In addition to what louannePiccolo said .... as a general rule, the longer the phrase is, the more polite it is. So - the following go from most direct to most tentative :
Could you stand up?
Do you think you could stand up?
I was wondering if you could possibly stand up?
However, it's not just the forms themselves but also the structure of the whole conversation. For example, if I want to ask you to do something, I'll probably start what's known as a pre-sequence. - Jean, do you think I could possibly ask you a favour?
- Yes, sure. What can I do for you?
That warns you that a request is coming and gives you a bit of time to think of an excuse if you don't really want to help. I give you even more time by "spinning out" the request and prefacing it with an explanation : -Well, the thing is, you see, I'm going on holiday next week and I was wondering if you could possibly look after the cats for me?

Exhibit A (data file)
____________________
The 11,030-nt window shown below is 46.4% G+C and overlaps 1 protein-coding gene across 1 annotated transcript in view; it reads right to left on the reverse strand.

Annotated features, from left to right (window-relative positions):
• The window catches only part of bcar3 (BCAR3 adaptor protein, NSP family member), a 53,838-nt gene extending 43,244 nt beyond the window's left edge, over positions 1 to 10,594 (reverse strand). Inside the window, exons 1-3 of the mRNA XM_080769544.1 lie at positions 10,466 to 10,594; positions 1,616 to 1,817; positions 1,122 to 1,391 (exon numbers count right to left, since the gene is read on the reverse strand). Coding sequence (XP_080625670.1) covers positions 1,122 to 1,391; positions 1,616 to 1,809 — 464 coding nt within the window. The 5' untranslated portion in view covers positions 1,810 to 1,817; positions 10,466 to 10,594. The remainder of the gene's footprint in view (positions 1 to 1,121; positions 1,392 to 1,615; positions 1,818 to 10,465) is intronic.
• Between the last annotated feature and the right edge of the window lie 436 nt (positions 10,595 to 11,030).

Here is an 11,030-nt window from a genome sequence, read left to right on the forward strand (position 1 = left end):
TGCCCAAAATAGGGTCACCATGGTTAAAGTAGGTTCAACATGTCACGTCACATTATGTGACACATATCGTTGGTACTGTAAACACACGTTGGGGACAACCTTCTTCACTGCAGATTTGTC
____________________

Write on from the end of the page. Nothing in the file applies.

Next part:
- Oh well, I'm really sorry but, erm, I'm afraid I'm horribly allergic to cats.
Notice that things like the hesitations, and of course the intonation, all contribute to the tentativeness and therefore the politeness. With a different intonation you can make any polite form much more aggressive. The use and position of the word please
contributes to this too. Look at the following situation :
A mother speaking to a child :
Alex, can you go to bed now, please?
(10 minutes later nothing has happened)
Alex, could you PLEASE go to bed now!
(10 minutes later and Alex is still at the computer)
could you go to bed!!
You can find all this explained in a lot more detail here